Is life a bowl of cherries? A bowlful of the bright red fruit is pleasant to look at, to be sure, and even better to eat. But I have a feeling that the person that came up with the expression was not a germophobe. If I have a bowl of cherries or any other fruit, a goodly amount of work must be done before I can enjoy their sweetness. But why?
Someone with OCD always has to think about the history of an object, even fruit, especially fruit, as it is usually eaten without the reassurance of high-heat cooking. There are germs running rampant on a piece of fruit. Most fruit comes from an orchard or a field, where hired hands come in for the harvesting. How many of them wash after using the portable toilet? How many use a toilet at all? A close friend observed a farm worker squatting behind a building, easing nature. And then there is fertilizer to add to the germ stew. Yes, fruit is rife with germs. It’s a wonder that I can bring myself to eat it at all, but my love of fresh fruit is strong. I had to devise a way to cope.
Here is my procedure to get fruit from bowl to mouth. The easiest method I have found is to place the fruit to be washed in a small colander. At one time I used only a washing solution manufactured solely for produce. The solution foamed up nicely, but I wanted more. I wanted germ-killing action. Now I use a 50/50 mix of washing solution and vinegar. It doesn’t smell great, but it’s worth the peace of mind it imparts. I pour the mixture into a cup and add a little water from the faucet to make suds. Next, I pour the sudsy liquid over the fruit, while shaking the colander to rotate the fruit and ensure thorough cleaning. I continue filling the cup until there are no more suds. Then I rinse and repeat. (Sorry, I couldn’t resist.) And I repeat. And if it’s fruit that has a rough exterior (think kiwifruit) or grows close to the ground, e.g., strawberries, it gets some more rinsing. Only after that procedure can I then use an inverted plastic baggie to eat the fruit – just as nature intended!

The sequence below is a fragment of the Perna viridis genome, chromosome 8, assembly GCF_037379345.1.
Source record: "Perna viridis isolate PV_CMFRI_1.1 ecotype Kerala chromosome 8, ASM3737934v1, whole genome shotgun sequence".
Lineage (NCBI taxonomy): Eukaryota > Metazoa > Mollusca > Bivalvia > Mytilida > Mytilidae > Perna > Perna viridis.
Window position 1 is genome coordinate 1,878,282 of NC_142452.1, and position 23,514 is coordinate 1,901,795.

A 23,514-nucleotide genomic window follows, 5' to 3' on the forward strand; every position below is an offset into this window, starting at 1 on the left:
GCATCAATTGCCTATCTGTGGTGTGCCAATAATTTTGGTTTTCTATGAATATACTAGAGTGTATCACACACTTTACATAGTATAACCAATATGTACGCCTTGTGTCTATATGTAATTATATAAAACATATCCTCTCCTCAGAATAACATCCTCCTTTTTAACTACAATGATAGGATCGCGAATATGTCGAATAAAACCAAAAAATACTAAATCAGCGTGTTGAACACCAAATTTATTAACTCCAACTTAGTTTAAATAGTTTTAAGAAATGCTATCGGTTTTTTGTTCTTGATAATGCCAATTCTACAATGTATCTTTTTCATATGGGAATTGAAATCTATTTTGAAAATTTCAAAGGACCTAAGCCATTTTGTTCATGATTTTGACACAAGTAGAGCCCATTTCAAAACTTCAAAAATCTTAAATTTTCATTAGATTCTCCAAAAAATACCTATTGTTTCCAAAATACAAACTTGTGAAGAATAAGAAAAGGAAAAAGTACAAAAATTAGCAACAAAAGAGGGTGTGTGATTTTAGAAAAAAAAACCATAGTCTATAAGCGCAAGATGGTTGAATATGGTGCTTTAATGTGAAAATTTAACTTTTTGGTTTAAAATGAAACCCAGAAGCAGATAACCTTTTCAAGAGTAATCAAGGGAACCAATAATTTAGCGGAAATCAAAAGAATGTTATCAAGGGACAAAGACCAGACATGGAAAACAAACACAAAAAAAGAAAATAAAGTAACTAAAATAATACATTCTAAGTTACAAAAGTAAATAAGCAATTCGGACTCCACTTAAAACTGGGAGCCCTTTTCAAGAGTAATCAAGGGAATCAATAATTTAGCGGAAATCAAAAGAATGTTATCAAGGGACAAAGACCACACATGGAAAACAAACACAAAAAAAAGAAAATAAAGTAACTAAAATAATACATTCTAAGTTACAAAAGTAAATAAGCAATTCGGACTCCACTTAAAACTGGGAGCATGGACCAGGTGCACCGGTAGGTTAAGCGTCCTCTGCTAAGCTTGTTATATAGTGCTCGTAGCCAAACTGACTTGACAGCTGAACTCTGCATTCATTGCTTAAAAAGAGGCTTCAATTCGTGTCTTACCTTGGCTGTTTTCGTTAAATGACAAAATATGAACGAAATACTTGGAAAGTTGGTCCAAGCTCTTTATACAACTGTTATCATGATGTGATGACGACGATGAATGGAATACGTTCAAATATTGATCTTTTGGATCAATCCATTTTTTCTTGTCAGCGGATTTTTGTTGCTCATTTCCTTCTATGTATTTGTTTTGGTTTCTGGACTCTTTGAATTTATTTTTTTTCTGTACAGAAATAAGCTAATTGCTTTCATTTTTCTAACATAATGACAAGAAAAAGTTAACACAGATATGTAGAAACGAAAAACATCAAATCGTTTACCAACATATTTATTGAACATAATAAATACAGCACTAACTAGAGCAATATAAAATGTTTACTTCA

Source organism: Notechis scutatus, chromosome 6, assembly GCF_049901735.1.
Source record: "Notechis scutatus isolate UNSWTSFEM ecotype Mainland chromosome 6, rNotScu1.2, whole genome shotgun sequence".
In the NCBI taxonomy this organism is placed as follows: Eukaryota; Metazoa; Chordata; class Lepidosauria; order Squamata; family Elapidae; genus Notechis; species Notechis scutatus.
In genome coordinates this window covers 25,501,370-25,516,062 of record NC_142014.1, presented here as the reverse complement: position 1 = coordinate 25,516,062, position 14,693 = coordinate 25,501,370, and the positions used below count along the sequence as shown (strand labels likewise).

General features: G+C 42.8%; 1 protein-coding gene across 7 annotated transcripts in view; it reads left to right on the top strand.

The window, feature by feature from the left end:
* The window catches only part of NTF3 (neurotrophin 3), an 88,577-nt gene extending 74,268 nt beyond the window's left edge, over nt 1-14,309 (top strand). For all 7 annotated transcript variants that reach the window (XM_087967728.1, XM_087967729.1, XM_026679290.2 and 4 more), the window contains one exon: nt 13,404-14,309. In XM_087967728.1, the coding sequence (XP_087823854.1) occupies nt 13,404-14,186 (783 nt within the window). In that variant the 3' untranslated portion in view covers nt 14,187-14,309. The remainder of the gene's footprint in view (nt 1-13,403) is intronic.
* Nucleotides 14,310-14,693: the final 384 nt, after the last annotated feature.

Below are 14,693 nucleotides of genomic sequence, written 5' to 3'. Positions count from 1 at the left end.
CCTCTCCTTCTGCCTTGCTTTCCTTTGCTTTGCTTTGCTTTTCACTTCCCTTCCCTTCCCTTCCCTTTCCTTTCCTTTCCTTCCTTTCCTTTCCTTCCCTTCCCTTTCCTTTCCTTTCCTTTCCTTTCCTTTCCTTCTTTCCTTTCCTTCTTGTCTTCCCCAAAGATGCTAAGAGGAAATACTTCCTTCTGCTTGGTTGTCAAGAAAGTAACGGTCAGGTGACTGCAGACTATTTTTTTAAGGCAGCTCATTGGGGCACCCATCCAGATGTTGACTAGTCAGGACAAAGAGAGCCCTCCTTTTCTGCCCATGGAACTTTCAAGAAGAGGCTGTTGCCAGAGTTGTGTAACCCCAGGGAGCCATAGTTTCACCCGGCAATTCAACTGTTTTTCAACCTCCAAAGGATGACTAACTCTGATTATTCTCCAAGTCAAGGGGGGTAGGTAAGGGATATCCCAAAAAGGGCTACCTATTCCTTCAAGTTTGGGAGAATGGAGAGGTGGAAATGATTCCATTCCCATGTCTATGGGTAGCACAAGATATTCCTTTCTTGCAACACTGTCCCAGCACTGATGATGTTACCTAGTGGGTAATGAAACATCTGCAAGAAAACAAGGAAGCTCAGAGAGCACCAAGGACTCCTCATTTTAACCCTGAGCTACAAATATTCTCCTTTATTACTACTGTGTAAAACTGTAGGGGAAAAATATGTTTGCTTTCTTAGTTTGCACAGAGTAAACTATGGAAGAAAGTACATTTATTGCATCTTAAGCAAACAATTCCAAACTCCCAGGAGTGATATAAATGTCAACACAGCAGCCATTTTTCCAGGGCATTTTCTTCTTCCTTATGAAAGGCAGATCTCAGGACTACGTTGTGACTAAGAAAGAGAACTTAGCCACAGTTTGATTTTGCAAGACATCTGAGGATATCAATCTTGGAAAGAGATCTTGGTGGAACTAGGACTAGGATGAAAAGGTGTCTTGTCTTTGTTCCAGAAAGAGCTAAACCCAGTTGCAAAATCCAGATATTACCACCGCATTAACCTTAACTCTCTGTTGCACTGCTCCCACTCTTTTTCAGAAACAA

Melons are in a category by themselves. Two things make them particularly challenging to clean: their size and growing in the dirt. Strawberries grow on the ground, but they are small and can be given extra attention in the colander. Melons require a much larger colander. I buy the smallest melons that I can find, but they are still too heavy to hold with one hand. I have to put one in the colander and prop the colander against the side of the sink, then dump the sudsy, disinfecting solution over it many times. Ever wary of bacteria, I finish it off with a spray of alcohol once it is on the counter. With the melon resting on a stack of paper towels, I put on gloves to cut it open, because the melon is too large to jostle in the colander and the bottom doesn’t get clean. I slice through it, taking care not to let the knife touch the inside of the melon once it gets to the unclean outer bottom portion. After that is done, I can remove one glove and eat the melon with a spoon, while stabilizing it with the remaining gloved hand.
In contrast to the extensive cleaning described above, I recall the time when I ate some figs that were sitting out in a colander, only to realize later that they hadn’t yet been washed. I wanted to scour out my mouth. My only consolation was that I was fairly certain that they had come from a person’s private tree, not a farm, so perhaps the person picking the figs had washed first. Please let it be so!
And that is a germophobe’s bowl of cherries.